Islamic Lifestyle

Mammoth fossils unearthed in Turkey’s northwest

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Published 19 Nov,2020 via Hürriyet Daily News - Fossils belonging to mammoths, believed to be eight million years old, have been unearthed in a quarry in the northwestern province of Edirne’s Büyükdöllük village.

After getting notified by the locals of Büyükdöllük village about some bone-like formations found in a quarry, experts from the Trakya University arrived at the spot to examine the structures. It was revealed that the bones belonged to the mammoths.

Trakya University’s Professor Ahmet Yaraş stated that the bones belonged to the mammoths that lived in the Late Miocene period.

“These are fossils dating back eight million years. So, we can say that eight million years of history lies here. There was a life in this area in ancient times, during the glacial period,” he added.

Speaking that the discovery of the fossils is of great importance for Thrace, he said there might be more bones in the region.

“Apart from the defense tooth, there should be skull and molars in this area. If these are also found, it will be possible to exhibit them. This is one of the places where there are about 17-18 remains from the Lower Miocene period. In fact, it is possible to use this place as a laboratory. On this hill, it is possible to see the remains of various large mammoths and elephants that lived in the area,” Yaraş said.

Noting that the area should be taken under protection urgently, Yaraş said, “This place was previously the work area of Enver Bostancı of the Faculty of Language, History and Geography in the 1960s, and these studies should continue.”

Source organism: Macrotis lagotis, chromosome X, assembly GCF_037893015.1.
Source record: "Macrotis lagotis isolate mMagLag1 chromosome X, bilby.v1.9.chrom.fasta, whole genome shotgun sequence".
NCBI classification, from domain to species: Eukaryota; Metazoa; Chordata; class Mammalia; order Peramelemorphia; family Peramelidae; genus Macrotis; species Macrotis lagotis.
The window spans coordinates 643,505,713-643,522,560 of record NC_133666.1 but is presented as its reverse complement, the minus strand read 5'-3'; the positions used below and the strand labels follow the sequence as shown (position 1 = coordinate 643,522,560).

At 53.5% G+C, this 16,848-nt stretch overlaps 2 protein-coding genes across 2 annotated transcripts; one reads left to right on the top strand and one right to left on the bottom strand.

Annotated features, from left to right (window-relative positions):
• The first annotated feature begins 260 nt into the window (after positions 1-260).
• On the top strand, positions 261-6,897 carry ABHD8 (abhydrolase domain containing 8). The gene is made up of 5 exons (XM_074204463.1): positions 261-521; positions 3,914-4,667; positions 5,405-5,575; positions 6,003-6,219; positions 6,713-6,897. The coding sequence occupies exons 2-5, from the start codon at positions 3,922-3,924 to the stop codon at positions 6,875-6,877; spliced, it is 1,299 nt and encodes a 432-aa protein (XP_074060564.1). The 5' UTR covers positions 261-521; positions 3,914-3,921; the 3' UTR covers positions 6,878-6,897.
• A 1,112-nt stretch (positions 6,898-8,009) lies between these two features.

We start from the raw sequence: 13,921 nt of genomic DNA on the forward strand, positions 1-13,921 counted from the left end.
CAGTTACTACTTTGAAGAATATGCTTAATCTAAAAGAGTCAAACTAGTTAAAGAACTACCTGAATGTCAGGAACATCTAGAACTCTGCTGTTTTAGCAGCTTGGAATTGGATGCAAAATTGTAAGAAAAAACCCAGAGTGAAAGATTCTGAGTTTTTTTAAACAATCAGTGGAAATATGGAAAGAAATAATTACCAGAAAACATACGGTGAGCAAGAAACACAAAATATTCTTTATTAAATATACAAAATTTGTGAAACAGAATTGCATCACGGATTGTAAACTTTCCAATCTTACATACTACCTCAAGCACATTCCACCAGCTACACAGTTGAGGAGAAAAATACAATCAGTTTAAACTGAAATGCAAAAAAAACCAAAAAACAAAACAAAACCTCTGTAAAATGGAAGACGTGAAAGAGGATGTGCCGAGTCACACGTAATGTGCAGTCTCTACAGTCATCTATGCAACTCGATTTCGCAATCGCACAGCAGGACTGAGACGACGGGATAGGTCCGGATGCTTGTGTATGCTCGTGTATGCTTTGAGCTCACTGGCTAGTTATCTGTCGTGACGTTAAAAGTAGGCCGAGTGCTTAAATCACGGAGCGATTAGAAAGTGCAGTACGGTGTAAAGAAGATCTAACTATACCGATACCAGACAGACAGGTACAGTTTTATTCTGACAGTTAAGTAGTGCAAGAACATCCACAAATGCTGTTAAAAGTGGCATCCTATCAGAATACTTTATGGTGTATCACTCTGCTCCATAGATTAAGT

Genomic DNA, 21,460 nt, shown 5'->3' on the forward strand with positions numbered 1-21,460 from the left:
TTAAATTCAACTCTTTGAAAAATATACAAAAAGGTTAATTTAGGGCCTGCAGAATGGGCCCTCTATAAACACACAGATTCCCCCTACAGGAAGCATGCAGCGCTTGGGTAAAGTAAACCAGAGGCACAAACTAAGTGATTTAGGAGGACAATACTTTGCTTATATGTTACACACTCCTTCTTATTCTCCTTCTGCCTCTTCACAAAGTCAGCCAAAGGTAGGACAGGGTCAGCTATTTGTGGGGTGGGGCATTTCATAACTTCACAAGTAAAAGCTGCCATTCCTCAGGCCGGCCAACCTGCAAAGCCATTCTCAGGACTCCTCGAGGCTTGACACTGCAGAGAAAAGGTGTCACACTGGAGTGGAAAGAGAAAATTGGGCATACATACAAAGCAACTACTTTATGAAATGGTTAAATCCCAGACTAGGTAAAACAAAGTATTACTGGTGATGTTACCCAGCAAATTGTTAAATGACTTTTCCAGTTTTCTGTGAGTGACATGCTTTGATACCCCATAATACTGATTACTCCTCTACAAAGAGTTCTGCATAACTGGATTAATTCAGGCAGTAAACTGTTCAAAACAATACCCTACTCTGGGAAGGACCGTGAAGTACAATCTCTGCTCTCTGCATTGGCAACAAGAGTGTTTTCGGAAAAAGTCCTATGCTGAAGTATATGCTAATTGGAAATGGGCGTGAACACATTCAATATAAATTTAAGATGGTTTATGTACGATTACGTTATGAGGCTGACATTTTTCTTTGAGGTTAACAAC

“Some of the artifacts found at that time are already exhibited in the Edirne Archeology Museum. Therefore, Trakya University Rectorate also has a project related to these finds,” he added.

Yaraş also said if the Natural History Museum got established in the near future, a large exhibition hall could be organized for such finds, shedding light on the ancient life in the Balkans and Thrace. “Therefore, this area needs to be well screened and excavated.”

Pointing out the fact that the fossils discovered are rare ones, Yaraş said: “They lived in this area because of this sediment. The fact that they lived in this area shows that there was life here in ancient times, during the glacial period. This is of great importance in terms of the history of Thrace.”

Yaraş also said that the museum would be established under the leadership of the Trakya University Head of Biology Department Professor Yılmaz Çamlıtepe.

“It is our duty to protect and transfer all cultural assets to the future. The university is working on this. For example, the establishment of such a museum is of great importance not only for Thrace but also for the whole Balkans. Enriching the region with such finds will be a very good investment in the future,” he added.

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